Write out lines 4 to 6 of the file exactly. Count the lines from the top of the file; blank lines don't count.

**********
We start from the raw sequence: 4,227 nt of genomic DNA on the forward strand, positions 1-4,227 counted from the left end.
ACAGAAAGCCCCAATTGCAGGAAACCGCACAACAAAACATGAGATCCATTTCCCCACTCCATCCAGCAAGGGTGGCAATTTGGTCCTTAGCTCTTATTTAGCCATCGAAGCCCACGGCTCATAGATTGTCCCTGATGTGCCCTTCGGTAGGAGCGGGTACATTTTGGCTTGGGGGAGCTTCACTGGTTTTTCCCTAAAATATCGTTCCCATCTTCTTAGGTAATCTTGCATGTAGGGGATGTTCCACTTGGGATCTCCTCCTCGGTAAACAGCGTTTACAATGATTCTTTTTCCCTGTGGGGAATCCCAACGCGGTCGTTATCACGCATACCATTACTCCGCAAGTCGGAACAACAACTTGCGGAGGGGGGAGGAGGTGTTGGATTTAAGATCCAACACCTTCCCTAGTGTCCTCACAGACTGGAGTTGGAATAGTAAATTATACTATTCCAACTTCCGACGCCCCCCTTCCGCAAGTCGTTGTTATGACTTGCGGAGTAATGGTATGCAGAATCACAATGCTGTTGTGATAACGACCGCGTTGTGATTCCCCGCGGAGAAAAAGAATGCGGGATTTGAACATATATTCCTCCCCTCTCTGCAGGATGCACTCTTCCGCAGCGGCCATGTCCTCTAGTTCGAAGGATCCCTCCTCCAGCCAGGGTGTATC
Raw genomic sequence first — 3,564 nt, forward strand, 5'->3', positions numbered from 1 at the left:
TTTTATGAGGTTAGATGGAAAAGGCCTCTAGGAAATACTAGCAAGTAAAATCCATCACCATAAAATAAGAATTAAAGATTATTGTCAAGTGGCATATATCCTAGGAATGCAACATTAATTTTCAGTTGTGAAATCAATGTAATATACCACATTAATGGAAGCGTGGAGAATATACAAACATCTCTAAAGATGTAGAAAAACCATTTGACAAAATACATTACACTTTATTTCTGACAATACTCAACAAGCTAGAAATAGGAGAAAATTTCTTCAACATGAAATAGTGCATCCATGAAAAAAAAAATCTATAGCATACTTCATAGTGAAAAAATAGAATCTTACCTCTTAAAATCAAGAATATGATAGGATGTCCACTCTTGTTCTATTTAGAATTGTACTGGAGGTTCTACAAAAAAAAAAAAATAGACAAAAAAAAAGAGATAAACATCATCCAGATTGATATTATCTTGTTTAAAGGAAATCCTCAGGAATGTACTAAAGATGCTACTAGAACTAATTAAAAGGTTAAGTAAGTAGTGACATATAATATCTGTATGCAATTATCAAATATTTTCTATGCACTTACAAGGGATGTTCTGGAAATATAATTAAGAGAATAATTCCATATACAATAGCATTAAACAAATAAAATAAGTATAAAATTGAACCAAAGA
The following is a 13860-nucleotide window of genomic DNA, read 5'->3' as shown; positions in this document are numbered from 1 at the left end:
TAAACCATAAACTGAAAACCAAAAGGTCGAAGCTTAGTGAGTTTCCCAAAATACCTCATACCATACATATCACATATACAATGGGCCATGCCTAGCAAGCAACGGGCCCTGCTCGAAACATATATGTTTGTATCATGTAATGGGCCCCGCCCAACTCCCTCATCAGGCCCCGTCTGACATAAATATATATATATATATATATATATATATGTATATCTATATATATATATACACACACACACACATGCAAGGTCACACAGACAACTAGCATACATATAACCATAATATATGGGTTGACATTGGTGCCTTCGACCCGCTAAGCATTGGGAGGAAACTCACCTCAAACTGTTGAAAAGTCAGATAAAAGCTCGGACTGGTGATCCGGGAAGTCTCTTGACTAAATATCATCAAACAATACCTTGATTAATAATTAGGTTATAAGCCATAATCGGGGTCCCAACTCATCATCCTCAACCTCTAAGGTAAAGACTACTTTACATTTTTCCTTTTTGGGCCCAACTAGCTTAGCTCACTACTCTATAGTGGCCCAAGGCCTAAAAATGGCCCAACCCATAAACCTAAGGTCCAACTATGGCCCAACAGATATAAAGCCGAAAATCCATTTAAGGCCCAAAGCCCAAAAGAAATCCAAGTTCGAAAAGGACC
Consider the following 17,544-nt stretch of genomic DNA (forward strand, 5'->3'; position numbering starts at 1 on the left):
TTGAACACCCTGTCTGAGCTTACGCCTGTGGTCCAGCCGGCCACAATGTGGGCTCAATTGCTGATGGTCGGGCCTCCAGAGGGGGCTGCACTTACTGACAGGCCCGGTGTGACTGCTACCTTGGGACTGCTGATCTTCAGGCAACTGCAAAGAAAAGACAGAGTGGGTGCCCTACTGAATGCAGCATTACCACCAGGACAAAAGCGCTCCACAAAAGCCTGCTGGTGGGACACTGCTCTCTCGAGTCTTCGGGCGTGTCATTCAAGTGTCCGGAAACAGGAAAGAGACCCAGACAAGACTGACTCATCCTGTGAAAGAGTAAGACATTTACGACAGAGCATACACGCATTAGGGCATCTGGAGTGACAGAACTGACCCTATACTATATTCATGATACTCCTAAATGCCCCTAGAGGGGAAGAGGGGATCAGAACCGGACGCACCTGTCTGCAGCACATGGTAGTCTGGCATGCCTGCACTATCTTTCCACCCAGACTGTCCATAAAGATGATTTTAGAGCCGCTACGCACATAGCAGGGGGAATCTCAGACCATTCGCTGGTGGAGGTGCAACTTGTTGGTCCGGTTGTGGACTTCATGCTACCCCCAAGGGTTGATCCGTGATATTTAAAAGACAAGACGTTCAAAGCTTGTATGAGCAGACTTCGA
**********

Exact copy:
TTTTATGAGGTTAGATGGAAAAGGCCTCTAGGAAATACTAGCAAGTAAAATCCATCACCATAAAATAAGAATTAAAGATTATTGTCAAGTGGCATATATCCTAGGAATGCAACATTAATTTTCAGTTGTGAAATCAATGTAATATACCACATTAATGGAAGCGTGGAGAATATACAAACATCTCTAAAGATGTAGAAAAACCATTTGACAAAATACATTACACTTTATTTCTGACAATACTCAACAAGCTAGAAATAGGAGAAAATTTCTTCAACATGAAATAGTGCATCCATGAAAAAAAAAATCTATAGCATACTTCATAGTGAAAAAATAGAATCTTACCTCTTAAAATCAAGAATATGATAGGATGTCCACTCTTGTTCTATTTAGAATTGTACTGGAGGTTCTACAAAAAAAAAAAAATAGACAAAAAAAAAGAGATAAACATCATCCAGATTGATATTATCTTGTTTAAAGGAAATCCTCAGGAATGTACTAAAGATGCTACTAGAACTAATTAAAAGGTTAAGTAAGTAGTGACATATAATATCTGTATGCAATTATCAAATATTTTCTATGCACTTACAAGGGATGTTCTGGAAATATAATTAAGAGAATAATTCCATATACAATAGCATTAAACAAATAAAATAAGTATAAAATTGAACCAAAGA
The following is a 13860-nucleotide window of genomic DNA, read 5'->3' as shown; positions in this document are numbered from 1 at the left end:
TAAACCATAAACTGAAAACCAAAAGGTCGAAGCTTAGTGAGTTTCCCAAAATACCTCATACCATACATATCACATATACAATGGGCCATGCCTAGCAAGCAACGGGCCCTGCTCGAAACATATATGTTTGTATCATGTAATGGGCCCCGCCCAACTCCCTCATCAGGCCCCGTCTGACATAAATATATATATATATATATATATATATATGTATATCTATATATATATATACACACACACACACATGCAAGGTCACACAGACAACTAGCATACATATAACCATAATATATGGGTTGACATTGGTGCCTTCGACCCGCTAAGCATTGGGAGGAAACTCACCTCAAACTGTTGAAAAGTCAGATAAAAGCTCGGACTGGTGATCCGGGAAGTCTCTTGACTAAATATCATCAAACAATACCTTGATTAATAATTAGGTTATAAGCCATAATCGGGGTCCCAACTCATCATCCTCAACCTCTAAGGTAAAGACTACTTTACATTTTTCCTTTTTGGGCCCAACTAGCTTAGCTCACTACTCTATAGTGGCCCAAGGCCTAAAAATGGCCCAACCCATAAACCTAAGGTCCAACTATGGCCCAACAGATATAAAGCCGAAAATCCATTTAAGGCCCAAAGCCCAAAAGAAATCCAAGTTCGAAAAGGACC